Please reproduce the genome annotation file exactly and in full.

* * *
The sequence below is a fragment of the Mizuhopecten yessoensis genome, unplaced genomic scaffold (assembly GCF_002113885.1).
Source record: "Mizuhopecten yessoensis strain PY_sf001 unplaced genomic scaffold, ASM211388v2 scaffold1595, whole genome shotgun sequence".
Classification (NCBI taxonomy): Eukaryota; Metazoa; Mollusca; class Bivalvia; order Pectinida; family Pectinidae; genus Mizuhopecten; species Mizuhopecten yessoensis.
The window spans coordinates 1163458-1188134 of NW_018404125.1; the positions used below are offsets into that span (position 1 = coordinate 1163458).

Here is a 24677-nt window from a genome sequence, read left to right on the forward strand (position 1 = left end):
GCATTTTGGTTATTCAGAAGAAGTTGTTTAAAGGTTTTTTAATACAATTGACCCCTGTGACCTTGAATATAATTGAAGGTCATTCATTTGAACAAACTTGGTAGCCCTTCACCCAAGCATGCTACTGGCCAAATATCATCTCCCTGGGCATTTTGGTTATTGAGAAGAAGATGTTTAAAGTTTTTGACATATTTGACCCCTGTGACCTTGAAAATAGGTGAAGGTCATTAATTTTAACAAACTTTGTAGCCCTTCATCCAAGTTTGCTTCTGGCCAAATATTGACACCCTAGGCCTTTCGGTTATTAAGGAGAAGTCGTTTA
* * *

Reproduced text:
The sequence below is a fragment of the Mizuhopecten yessoensis genome, unplaced genomic scaffold (assembly GCF_002113885.1).
Source record: "Mizuhopecten yessoensis strain PY_sf001 unplaced genomic scaffold, ASM211388v2 scaffold1595, whole genome shotgun sequence".
Classification (NCBI taxonomy): Eukaryota; Metazoa; Mollusca; class Bivalvia; order Pectinida; family Pectinidae; genus Mizuhopecten; species Mizuhopecten yessoensis.
The window spans coordinates 1163458-1188134 of NW_018404125.1; the positions used below are offsets into that span (position 1 = coordinate 1163458).

Here is a 24677-nt window from a genome sequence, read left to right on the forward strand (position 1 = left end):
GCATTTTGGTTATTCAGAAGAAGTTGTTTAAAGGTTTTTTAATACAATTGACCCCTGTGACCTTGAATATAATTGAAGGTCATTCATTTGAACAAACTTGGTAGCCCTTCACCCAAGCATGCTACTGGCCAAATATCATCTCCCTGGGCATTTTGGTTATTGAGAAGAAGATGTTTAAAGTTTTTGACATATTTGACCCCTGTGACCTTGAAAATAGGTGAAGGTCATTAATTTTAACAAACTTTGTAGCCCTTCATCCAAGTTTGCTTCTGGCCAAATATTGACACCCTAGGCCTTTCGGTTATTAAGGAGAAGTCGTTTA